Cyclocross Brings its World Championships to U.S. Shores

And U.S. fans have made the sport’s culture of booze, brats, and revelry all their own

    Photo: Gines Romero/Shutterstock

Katie Compton.

Think of Cyclocross as Tough Mudder on wheels—a mashup of road and mountain biking wherein riders must dismount at full speed and carry their bikes over barriers and stairs. The century-old sport has earned a dedicated following in Europe (Belgium is the primary hub), and now a growing appetite for masochistic competition is fueling a stateside surge. According to USA Cycling, participation in cyclocross has tripled over the past six years, to 100,000 racers. And U.S. cross fans have made the sport’s culture of booze, brats, and revelry all their own: costumes abound, and heckling, always popular, has become a mainstay. In February, the raucous Cyclocross World Championships leave the old continent for the first time, touching down in the heart of bourbon country: Louisville, Kentucky.

THE OBJECTIVE: Roughly 200 riders complete as many laps as possible on the 1.5-mile course in the allotted time: 60 minutes for men, 40 for women.

THE VENUE: The race begins with a mass sprint starting near downtown Louisville to Eva Bandman Park, a permanent cyclocross track on the banks of the Ohio River.

THE OBSTACLES: Louisville has the maximum number allowed by International Cycling Union guidelines: six. These include foot-high berms, wood stairs, a sand pit, and a ramped bridge. The race will be won or lost at the most difficult obstacles: a 20-foot-high hill with steps and a limestone stairway, which riders must slow down considerably to negotiate. These areas will also be the most popular staging grounds for serious hecklers.

THE TECHNIQUE: Most obstacles require a full-speed running dismount and on-the-fly remount. Racers sling their bike over a shoulder or hold it at one side when running.

THE PIT: Like Indy car with bikes, racers ride through pit row, where broken or mud-caked bikes can be swapped out.

AMONG THE THUGS
Up to 20,000 fans will be in attendance, but one is sure to raise his voice above the rest: cyclocross' most infamous heckler, a Louisville native who goes by the name Superious Fannington (Super Fan, for short) and has been known to lead group serenades of "All By Myself" for straggling racers. "Heckling is the heart and soul of cyclocross," he says. "It is to racing what beer is to spectating: necessary." His advice for getting underneath a competitor's skin? "Do your research, get creative, and be personal," he says. "It doesn't have to be rude or mean-spirited, it's just more fun that way."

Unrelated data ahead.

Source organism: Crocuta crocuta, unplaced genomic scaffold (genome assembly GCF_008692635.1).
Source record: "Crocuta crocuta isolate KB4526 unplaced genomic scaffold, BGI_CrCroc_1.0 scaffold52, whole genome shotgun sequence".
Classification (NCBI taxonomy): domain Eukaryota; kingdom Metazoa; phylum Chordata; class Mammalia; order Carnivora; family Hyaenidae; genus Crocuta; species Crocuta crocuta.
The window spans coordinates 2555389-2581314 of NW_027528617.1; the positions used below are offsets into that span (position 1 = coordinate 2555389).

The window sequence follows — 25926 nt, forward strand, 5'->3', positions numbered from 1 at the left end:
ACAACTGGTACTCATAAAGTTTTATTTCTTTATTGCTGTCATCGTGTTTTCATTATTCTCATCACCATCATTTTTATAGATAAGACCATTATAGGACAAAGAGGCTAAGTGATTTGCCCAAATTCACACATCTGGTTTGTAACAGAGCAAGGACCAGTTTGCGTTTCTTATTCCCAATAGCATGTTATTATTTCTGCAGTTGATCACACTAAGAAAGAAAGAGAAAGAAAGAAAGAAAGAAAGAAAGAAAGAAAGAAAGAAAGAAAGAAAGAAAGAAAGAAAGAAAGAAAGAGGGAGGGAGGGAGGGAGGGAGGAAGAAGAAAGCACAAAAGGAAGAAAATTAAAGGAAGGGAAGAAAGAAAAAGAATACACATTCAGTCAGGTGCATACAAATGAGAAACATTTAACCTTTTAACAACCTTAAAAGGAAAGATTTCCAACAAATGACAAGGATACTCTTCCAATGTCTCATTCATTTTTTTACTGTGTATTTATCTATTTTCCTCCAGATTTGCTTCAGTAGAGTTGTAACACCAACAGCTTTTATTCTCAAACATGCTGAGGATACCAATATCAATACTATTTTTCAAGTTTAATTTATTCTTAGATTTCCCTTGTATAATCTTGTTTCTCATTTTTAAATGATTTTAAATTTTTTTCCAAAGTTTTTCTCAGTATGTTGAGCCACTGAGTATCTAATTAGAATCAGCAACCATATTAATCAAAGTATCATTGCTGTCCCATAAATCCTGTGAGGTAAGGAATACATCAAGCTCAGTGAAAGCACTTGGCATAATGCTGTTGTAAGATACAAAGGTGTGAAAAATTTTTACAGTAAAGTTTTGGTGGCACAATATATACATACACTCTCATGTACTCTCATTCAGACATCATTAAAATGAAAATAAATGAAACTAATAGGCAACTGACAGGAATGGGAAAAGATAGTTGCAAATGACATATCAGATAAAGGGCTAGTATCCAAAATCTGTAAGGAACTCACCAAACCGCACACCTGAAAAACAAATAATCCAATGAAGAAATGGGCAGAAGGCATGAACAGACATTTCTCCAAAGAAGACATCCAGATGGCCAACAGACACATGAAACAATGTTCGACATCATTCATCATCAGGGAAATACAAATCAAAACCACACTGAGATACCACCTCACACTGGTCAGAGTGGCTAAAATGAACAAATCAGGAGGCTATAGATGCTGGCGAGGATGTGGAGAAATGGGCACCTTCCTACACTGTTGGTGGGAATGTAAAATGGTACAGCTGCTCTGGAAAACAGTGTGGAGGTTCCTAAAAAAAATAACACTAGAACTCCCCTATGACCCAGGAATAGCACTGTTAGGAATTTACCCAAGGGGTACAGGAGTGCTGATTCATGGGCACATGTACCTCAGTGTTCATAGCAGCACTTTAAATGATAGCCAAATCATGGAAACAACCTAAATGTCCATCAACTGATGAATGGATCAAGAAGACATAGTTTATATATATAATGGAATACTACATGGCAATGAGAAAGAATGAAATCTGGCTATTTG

THE FAVORITE
By the age of 21, Delaware native Katie Compton had already spent a decade as a top road, track, and mountain-bike racer. But she was also plagued by searing leg pain that left her incapacitated for weeks at a time and that doctors were powerless to diagnose. So in 2000, she quit riding and focused on school. But a month later, while out drinking with friends, Compton was convinced to sign up for her first cyclocross race—the next day. "I'm pretty sure I threw up after the race," she says. "But I had a blast." She also finished secon.

Compton has since won eight consecutive cyclocross National Championships and scored three World Championship medals, along with a coveted sponsorship from Trek Bicycles. At this season's second World Cup race in the Czech Republic, in October, she recovered from a late-race crash to take the victory and the World Cup lead. She'll arrive in Louisville an overwhelming favorite. The only thing holding Compton back is her still undiagnosed leg pain. "It's in the back of mind every day," she says. "But I try to stay positive. A glass of wine helps, too."

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